New public-private partnership, CHAIT initiative, focuses on the development of novel immunological therapeutic interventions to achieve functional HIV cure
HIV Functional Cure Symposium
WASHINGTON, D.C.--A new initiative, the Collaboration for HIV/AIDS Immunological Therapy (CHAIT), will be announced at the HIV Functional Cure Symposium in Washington DC, preceding the international AIDS conference, the premier gathering for those working in the field of HIV.
"The public-private partnership and the expertise of its members provides CHAIT with the opportunity to facilitate the clinical development of combined immunological therapeutic interventions to complement antiretroviral drugs."
The CHAIT initiative is a public-private partnership focusing on the development of novel immunological therapeutic interventions to achieve a 'functional HIV cure' with the ultimate goal of HIV eradication. The objectives of CHAIT include: 1) to develop novel immunological approaches targeting latent HIV reservoirs; 2) to establish a leading translational program accelerating the development from bench research to clinical development; 3) to establish a robust immunological and virological monitoring platform; and 4) to engage effective dialogues with regulatory agencies to define new criteria for response to therapy. CHAIT's major strength is that it builds upon a public-private multidisciplinary partnership and leverages expertise from both academia and industry.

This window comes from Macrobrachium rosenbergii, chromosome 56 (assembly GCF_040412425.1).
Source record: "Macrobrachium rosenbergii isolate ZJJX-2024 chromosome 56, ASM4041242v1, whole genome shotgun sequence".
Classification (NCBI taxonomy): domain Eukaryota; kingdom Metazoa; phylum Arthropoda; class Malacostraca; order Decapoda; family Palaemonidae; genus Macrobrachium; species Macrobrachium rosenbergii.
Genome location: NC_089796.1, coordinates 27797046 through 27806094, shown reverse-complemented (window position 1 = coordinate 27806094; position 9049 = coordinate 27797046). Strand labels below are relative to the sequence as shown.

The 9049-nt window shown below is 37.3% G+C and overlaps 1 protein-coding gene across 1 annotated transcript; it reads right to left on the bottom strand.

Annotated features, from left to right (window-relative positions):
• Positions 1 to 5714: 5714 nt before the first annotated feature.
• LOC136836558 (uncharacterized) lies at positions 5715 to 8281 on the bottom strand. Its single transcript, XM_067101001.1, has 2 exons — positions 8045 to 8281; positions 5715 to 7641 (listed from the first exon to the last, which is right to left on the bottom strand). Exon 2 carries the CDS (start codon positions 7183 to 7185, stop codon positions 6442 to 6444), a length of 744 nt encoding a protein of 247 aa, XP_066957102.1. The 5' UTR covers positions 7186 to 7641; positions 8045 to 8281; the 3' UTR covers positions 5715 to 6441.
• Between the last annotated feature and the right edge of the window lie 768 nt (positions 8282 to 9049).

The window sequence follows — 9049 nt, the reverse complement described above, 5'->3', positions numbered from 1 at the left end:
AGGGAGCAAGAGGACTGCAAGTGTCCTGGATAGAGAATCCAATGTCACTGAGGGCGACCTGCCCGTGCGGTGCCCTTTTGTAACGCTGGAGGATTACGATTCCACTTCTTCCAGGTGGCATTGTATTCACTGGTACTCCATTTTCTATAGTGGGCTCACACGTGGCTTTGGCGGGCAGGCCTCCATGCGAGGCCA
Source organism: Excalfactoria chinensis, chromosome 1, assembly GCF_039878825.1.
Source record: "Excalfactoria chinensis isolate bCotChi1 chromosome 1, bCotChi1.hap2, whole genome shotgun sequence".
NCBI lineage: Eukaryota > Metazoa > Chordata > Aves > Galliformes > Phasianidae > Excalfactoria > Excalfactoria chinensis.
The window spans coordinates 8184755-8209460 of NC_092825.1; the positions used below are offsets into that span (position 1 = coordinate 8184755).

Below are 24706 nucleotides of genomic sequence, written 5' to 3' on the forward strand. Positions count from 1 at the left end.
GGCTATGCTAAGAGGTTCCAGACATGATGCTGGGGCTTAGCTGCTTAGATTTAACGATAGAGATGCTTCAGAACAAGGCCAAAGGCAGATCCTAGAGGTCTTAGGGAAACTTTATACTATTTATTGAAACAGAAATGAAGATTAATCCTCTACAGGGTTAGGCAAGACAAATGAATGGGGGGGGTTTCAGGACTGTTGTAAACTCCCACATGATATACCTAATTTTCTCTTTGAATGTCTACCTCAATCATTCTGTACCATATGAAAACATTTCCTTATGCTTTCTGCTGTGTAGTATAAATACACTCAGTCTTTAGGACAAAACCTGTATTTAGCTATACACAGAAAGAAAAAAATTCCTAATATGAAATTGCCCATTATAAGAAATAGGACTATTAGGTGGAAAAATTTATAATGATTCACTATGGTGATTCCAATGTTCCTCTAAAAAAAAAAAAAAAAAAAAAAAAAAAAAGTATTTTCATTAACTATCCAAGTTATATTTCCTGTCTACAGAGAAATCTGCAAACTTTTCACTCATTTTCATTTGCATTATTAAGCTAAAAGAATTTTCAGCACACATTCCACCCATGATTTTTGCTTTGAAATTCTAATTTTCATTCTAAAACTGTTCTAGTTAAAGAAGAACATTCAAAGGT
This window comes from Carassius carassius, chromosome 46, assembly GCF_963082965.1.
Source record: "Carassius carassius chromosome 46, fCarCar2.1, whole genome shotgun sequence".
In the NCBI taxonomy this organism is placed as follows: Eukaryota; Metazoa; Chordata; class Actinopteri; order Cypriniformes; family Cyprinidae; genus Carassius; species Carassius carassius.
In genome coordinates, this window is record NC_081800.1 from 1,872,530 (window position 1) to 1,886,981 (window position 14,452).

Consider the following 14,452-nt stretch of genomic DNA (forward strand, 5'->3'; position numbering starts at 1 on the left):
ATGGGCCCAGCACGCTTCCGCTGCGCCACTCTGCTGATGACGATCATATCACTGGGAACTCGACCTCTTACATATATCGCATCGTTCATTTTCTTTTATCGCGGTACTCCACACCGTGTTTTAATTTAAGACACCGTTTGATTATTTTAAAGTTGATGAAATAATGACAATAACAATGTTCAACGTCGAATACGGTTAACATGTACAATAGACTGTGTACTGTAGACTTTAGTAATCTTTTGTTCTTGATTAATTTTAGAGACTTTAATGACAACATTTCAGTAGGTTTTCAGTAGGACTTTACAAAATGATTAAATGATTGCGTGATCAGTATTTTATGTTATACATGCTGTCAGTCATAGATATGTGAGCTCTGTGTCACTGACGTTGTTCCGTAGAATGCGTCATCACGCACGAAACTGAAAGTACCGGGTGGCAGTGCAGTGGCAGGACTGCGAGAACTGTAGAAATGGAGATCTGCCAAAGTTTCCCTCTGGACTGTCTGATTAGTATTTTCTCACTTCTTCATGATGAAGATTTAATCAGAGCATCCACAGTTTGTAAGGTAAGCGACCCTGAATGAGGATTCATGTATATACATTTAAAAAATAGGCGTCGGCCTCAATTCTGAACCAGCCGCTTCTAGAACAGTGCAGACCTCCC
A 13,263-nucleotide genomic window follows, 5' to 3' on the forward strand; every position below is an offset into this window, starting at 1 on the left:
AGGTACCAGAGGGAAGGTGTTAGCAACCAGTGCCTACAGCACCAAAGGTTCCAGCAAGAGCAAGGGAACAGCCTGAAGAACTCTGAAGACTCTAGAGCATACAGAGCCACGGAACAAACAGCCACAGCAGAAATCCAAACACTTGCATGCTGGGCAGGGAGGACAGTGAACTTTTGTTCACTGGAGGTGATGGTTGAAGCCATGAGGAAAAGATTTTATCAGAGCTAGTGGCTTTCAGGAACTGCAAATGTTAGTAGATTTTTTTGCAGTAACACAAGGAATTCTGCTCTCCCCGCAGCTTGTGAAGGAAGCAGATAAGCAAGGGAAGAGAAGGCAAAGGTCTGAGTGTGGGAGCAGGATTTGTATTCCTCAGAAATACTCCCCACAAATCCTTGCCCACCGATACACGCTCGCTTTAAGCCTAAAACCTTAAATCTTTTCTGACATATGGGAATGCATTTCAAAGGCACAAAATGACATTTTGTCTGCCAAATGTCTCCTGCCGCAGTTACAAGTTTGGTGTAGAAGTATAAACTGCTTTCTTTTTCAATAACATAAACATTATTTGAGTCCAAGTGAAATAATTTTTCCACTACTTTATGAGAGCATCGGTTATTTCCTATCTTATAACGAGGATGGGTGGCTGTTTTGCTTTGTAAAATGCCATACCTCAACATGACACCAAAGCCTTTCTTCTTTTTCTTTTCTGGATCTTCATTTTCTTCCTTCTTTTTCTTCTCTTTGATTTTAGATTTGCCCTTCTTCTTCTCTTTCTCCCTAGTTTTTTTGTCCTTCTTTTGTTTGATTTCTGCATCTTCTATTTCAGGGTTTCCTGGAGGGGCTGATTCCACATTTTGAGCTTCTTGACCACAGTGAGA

"CHAIT is aligned with the 'Towards an HIV Cure' scientific strategy of the International AIDS Society, the aim of which is to contribute to the establishment of an international research agenda and/or to stimulate new initiatives towards an HIV cure," said Prof Giuseppe Pantaleo (SVRI, Switzerland) who, with Prof Yves Levy (VRI, France), started this initiative. "The public-private partnership and the expertise of its members provides CHAIT with the opportunity to facilitate the clinical development of combined immunological therapeutic interventions to complement antiretroviral drugs."